Hate to rain on your parade like that, but whoever told you that those fish would all get along in a 20 liter tank was completely bonkers.

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post #4 of 9 Old 08-14-2008, 08:57 PM
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Isn't 20 ltr= ~5 gallons. Thats completely overstocked.
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post #5 of 9 Old 08-14-2008, 09:33 PM Thread Starter
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we were told the mono is freshwater (heated of course)
we are going to get a huge tank the beginning of next year.
will post pic tonight.
we were told to have more than 1 gourami as then they will chase each other & not bother with any other fish
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post #6 of 9 Old 08-14-2008, 09:57 PM
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I'm not really sure why they told you that. Dwarf gouramis are generally pretty good community residents, but like I said, they really don't like the company of other dwarf gouramis. They may stress each other to death.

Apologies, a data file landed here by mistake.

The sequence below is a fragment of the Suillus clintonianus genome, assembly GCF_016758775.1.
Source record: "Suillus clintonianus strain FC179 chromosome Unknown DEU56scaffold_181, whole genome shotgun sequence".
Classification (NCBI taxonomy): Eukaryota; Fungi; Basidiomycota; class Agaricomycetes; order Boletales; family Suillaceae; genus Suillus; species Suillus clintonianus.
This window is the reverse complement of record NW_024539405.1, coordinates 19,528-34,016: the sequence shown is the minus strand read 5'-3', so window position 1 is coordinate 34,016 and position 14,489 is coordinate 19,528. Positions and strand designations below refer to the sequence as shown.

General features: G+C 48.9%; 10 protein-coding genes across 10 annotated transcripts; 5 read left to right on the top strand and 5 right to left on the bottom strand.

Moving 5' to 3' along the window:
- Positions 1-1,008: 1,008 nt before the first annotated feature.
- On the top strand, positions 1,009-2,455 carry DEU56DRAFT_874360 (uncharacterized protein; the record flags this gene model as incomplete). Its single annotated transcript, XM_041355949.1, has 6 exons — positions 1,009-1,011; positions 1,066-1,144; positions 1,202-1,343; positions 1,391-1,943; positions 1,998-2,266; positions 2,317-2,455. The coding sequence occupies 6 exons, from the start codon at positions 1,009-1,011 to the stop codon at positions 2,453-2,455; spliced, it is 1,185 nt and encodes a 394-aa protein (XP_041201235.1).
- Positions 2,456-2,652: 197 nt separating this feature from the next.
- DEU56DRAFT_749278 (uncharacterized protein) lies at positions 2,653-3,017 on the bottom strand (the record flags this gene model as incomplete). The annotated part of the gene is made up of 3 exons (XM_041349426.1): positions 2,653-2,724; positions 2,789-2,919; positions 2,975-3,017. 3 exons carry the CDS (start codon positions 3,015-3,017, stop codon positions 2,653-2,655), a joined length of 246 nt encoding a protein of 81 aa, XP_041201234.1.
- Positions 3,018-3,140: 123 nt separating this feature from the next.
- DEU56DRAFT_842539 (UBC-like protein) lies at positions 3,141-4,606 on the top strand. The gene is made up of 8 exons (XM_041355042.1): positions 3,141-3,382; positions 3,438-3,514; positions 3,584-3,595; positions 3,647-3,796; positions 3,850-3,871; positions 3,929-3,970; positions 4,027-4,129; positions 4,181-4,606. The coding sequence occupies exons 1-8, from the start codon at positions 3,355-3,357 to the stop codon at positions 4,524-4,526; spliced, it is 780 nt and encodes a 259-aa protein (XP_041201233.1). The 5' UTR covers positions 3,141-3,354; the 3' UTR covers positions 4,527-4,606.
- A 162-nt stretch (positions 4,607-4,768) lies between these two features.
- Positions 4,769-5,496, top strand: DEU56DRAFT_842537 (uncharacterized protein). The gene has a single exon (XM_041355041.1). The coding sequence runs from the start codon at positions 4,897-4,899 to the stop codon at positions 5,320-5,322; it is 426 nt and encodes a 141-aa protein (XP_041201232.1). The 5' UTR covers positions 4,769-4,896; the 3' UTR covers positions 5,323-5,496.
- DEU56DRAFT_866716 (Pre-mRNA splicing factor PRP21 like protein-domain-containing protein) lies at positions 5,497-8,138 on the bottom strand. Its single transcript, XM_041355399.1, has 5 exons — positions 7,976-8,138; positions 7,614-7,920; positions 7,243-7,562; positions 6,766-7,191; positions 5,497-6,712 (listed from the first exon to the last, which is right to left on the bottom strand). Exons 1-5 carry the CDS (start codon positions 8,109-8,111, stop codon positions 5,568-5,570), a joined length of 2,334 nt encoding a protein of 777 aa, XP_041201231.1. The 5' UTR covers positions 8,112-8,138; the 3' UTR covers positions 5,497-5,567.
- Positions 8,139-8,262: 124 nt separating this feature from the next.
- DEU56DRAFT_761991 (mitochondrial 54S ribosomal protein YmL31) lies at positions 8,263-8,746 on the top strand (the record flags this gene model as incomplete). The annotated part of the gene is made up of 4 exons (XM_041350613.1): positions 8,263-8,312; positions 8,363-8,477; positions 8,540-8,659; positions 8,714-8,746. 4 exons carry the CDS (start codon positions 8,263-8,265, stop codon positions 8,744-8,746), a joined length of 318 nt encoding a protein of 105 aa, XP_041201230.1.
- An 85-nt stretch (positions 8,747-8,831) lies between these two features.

Do you have a picture of this mono, or could you describe it in detail? When I hear "mono", I think Monodactylus sebae, which are definitely brackish fish when young and saltwater fish when more mature.

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post #7 of 9 Old 08-14-2008, 10:33 PM Thread Starter
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the mono is silver body, top yellow fin, has 2 black strips and black bottom fin. the mono is an actual Australian Native.